In 2011 Logan, a CBS News foreign correspondent, was violently sexually assaulted while covering the Arab Spring in Cairo’s Tahrir Square. She was separated from her producer and body guard, then dragged through the square by a mob of men who beat her, photographed her, and penetrated her with their hands. Afterwards, she gave an interview to 60 Minutes, in which she talks with great dignity and clarity about the attack, as well as her choice to break the “code of silence” around the assault of female journalists. I watched her and I cried and cried. The differences between her story and mine were evident: I had been a teenager at a rock concert, she was an adult reporting on a political uprising; she had been attacked by countless men, I had been grabbed by just one. But she, like me, had been attacked while surrounded by thousands of people. Her assault was digital, as was mine. Unlike me, however, she was talking about it—and calling it something I never had. “For an extended period time,” she said to the New York Times afterwards. “They raped me with their hands.”  I had never heard the word rape used in that context before. I closed my laptop and whispered to myself, barely able to say the words aloud, he raped me with his hand. 

Today, the idea of digital rape is more pervasive. In 2012, two high school football players were found guilty of raping a 16-year old girl in Stuebenville, Ohio, when it was found by the judge that the boys used their fingers to penetrate her while she was intoxicated, as well as distribute pictures of her to their friends. The boys were sentenced to serve a minimum of one and two years in the state juvenile system. Digital penetration or rape is referred to twice in the powerful and widely publicized letter written by the young woman sexually assaulted by Stanford student Brock Allen Turner in January, 2015. He was sentenced to six-months in jail, of which he served three. 

These cases, despite their lenient sentences, are still exceptional. Out of every one thousand instances of rape in the US, only six result in jail time for the rapist. This number is even lower if the assault does not involve penile penetration. It’s no better abroad. In 2015, a group of teenage girls in Hanoi, Vietnam, were attacked by a crowd of boys at a water park. The boys pushed their heads under the water, forcibly removed their swimsuits and penetrated them with their hands. There is a video on YouTube in which you can see, between the dripping torsos of shouting boys, a girl dazedly exiting the pool and attempting to re-tie her pink bikini top. The local media sided with the perpetrators and no legal action was taken. Back in America we need look no further than our President, whose claims about harassing women should have been the end of his political career, at the very least, to see we are still a long way from taking this kind of assault seriously. Incidentally, another thing I have never said is that I was “grabbed by the pussy” when I was fourteen years old. Though of course, I was.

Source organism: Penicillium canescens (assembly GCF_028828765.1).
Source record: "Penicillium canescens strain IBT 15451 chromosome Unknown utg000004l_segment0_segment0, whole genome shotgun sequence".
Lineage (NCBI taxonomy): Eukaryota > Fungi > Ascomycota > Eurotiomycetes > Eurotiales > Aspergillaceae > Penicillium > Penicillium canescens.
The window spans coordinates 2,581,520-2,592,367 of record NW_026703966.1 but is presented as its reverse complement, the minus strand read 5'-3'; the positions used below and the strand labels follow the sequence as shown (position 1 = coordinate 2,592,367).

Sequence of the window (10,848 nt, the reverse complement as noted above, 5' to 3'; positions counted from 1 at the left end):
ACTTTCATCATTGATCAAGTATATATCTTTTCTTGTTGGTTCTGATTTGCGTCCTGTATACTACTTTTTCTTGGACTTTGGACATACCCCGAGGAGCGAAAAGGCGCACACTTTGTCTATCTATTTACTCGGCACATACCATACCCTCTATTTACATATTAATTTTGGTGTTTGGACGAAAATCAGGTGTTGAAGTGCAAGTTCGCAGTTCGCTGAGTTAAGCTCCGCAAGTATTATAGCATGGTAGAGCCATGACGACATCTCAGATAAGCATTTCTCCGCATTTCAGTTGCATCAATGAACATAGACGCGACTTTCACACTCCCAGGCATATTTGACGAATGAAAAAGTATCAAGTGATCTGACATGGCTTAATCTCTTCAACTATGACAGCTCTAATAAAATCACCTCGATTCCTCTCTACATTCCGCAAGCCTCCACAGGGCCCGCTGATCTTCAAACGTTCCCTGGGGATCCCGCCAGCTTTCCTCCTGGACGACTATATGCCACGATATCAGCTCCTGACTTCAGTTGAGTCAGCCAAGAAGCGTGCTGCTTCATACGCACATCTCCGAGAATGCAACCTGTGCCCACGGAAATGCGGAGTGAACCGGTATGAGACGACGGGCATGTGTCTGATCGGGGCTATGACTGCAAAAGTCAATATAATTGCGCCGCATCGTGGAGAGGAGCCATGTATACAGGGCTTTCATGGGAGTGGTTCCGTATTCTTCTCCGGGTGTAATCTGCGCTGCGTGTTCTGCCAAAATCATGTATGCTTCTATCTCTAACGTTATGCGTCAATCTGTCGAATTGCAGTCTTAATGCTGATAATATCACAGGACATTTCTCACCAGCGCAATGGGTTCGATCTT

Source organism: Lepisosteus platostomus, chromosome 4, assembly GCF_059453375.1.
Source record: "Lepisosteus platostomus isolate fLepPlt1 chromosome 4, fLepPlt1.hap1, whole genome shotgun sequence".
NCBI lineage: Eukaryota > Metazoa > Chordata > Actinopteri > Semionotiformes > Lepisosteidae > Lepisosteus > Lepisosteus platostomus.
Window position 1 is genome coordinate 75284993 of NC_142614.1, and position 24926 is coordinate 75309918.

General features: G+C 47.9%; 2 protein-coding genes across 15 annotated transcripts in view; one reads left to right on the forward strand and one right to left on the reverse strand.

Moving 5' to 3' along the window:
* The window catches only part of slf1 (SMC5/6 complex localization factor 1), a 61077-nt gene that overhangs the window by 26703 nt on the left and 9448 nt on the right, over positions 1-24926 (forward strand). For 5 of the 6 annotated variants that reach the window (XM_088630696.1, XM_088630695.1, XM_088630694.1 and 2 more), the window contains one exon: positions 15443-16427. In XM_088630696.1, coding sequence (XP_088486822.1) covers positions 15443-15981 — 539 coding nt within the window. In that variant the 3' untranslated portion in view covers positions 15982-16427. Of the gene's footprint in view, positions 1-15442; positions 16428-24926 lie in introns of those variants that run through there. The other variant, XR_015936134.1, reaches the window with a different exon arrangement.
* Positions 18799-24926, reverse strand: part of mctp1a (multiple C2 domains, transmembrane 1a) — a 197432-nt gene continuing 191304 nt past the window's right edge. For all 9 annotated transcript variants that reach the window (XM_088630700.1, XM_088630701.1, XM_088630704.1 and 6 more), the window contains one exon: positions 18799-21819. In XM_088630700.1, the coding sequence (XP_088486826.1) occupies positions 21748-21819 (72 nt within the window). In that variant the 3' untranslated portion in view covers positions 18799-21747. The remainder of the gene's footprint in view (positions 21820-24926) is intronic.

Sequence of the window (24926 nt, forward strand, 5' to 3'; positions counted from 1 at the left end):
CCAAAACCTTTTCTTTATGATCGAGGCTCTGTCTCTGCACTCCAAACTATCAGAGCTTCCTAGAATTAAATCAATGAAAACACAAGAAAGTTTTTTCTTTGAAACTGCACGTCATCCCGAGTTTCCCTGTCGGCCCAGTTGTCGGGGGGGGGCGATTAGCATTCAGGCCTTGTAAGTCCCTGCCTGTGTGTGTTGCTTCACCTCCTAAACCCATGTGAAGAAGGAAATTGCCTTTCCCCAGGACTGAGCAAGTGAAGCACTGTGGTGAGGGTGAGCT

What’s in a name when we talk about rape? I still feel that my experience falls in the grey area of rape, that I was only “a little bit raped”, as the comedian Amy Schumer once joked. Ultimately, the people who get to decide what language feels right, or how important that language even is, are the survivors. But we’re influenced by how other people—the media, the victims that speak out, our friends, our political leaders—talk. If the events of that Strokes concert had happened to me in 2017, would I have spoken about it differently? And if I had, would I have felt about it differently? Would I feel a little pang of shame every time I heard a Strokes song come on? Would I get as panicked in crowds? Would I still jump when unexpectedly touched? I like to think not, but I’m not sure. After all, a rape by any other name would hurt as deep.




Coco Mellors

Coco Mellors is a fiction writer from London. Her short fiction has been published in SmokeLong Quarterly, Journal of Microliterature, The Rig Out Magazine and Mushpit Magazine. She is currently finishing her first novel, All My Human Feelings, about a marriage for U.S. citizenship that goes awry.